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Electroporation and RNA interference in the rodent retina in vivo and in vitro.

http://www.ncbi.nlm.nih.gov/pubmed/14603031

The large number of candidate genes made available by comprehensive genome analysis requires that relatively rapid techniques for the study of function be developed. Here, we report a rapid and convenient electroporation method for both gain- and loss-of-function studies in vivo and in vitro in the rodent retina. Plasmid DNA directly injected into the subretinal space of neonatal rodent pups was taken up by a significant fraction of exposed cells after several pulses of high voltage. With this technique, GFP expression vectors were efficiently transfected into retinal cells with little damage to the operated pups. Transfected GFP allowed clear visualization of cell morphologies, and the expression persisted for at least 50 days. DNA-based RNA interference vectors directed against two transcription factors important in photoreceptor development led to photoreceptor phenotypes similar to those of the corresponding knockout mice. Reporter constructs carrying retinal cell type-specific promoters were readily introduced into the retina in vivo, where they exhibited the appropriate expression patterns. Plasmid DNA was also efficiently transfected into retinal explants in vitro by high-voltage pulses.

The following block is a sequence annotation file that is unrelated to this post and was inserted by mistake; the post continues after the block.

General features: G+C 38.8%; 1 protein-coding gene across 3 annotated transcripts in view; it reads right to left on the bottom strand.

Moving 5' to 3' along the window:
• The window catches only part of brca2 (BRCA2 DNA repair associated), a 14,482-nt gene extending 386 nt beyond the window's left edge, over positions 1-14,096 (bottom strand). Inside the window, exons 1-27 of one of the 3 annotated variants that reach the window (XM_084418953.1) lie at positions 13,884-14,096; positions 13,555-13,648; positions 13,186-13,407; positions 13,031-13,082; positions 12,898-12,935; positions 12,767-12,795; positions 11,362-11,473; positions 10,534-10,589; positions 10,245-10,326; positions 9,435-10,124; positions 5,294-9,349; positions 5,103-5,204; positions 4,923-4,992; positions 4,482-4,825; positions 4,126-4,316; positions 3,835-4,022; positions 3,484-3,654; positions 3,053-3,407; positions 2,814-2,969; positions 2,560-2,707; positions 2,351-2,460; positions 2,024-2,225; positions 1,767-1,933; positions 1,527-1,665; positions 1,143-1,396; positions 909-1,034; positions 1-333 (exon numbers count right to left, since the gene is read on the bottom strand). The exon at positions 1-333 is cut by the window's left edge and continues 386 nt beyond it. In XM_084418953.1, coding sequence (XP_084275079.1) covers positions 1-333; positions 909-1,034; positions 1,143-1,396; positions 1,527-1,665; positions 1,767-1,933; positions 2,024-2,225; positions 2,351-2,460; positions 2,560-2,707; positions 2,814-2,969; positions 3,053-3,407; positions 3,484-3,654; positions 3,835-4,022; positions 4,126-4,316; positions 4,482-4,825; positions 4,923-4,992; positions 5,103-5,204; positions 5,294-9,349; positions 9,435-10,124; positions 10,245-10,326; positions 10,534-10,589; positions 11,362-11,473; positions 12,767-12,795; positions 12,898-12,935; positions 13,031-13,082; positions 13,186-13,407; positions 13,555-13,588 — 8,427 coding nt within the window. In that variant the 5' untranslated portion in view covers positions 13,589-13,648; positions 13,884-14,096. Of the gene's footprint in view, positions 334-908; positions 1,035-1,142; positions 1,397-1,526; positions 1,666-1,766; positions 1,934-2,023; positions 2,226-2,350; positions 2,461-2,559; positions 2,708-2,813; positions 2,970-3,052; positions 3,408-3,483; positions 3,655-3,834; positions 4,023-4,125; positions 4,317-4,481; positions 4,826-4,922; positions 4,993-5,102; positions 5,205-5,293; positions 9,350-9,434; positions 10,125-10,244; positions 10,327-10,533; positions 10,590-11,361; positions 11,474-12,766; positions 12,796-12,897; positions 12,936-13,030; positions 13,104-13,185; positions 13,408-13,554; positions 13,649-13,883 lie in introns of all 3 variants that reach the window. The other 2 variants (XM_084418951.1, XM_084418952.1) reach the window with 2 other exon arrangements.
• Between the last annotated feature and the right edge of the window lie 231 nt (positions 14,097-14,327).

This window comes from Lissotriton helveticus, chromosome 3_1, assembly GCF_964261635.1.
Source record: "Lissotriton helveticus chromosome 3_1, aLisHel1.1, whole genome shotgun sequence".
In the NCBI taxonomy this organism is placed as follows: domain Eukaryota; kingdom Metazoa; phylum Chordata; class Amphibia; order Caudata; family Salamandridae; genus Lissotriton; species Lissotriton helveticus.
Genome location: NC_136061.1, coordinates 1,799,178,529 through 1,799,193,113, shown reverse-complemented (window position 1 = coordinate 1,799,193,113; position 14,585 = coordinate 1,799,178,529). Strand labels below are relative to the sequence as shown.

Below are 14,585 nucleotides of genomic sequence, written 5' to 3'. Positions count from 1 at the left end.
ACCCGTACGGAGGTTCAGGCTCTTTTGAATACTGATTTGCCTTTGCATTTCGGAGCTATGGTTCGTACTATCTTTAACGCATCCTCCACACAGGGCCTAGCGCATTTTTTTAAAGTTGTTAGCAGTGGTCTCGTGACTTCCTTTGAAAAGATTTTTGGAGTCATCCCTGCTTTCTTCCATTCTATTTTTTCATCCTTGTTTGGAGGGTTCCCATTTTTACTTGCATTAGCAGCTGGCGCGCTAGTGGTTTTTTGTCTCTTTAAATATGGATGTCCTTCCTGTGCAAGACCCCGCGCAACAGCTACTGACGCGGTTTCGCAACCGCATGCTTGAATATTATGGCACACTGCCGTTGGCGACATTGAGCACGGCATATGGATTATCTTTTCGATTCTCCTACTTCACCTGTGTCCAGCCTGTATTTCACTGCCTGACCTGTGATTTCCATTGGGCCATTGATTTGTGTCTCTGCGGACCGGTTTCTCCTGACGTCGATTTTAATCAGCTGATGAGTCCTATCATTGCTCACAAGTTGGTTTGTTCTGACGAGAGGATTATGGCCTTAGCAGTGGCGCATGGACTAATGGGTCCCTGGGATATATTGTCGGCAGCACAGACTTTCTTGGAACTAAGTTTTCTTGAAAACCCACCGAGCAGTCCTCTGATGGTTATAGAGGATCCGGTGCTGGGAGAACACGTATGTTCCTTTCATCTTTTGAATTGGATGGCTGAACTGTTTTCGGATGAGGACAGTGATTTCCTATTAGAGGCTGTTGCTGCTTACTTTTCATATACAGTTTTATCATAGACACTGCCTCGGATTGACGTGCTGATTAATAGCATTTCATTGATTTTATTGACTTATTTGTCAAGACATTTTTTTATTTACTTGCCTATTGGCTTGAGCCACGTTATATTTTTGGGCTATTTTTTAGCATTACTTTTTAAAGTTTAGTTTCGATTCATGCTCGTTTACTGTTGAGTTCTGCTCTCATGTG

Pubmed ID: 14603031 RIS Download

Mesh terms: Animals | Animals, Genetically Modified | Animals, Newborn | Base Sequence | DNA, Complementary | Electroporation | Gene Expression Regulation, Developmental | Green Fluorescent Proteins | In Vitro Techniques | Luminescent Proteins | Mice | Mice, Knockout | Mice, Transgenic | Photoreceptor Cells, Vertebrate | Promoter Regions, Genetic | RNA Interference | Rats | Rats, Sprague-Dawley | Recombinant Proteins | Retina | Transfection

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Associated grants

  • Agency: NEI NIH HHS, Id: EY08064

Addgene (Reagent, Plasmid)

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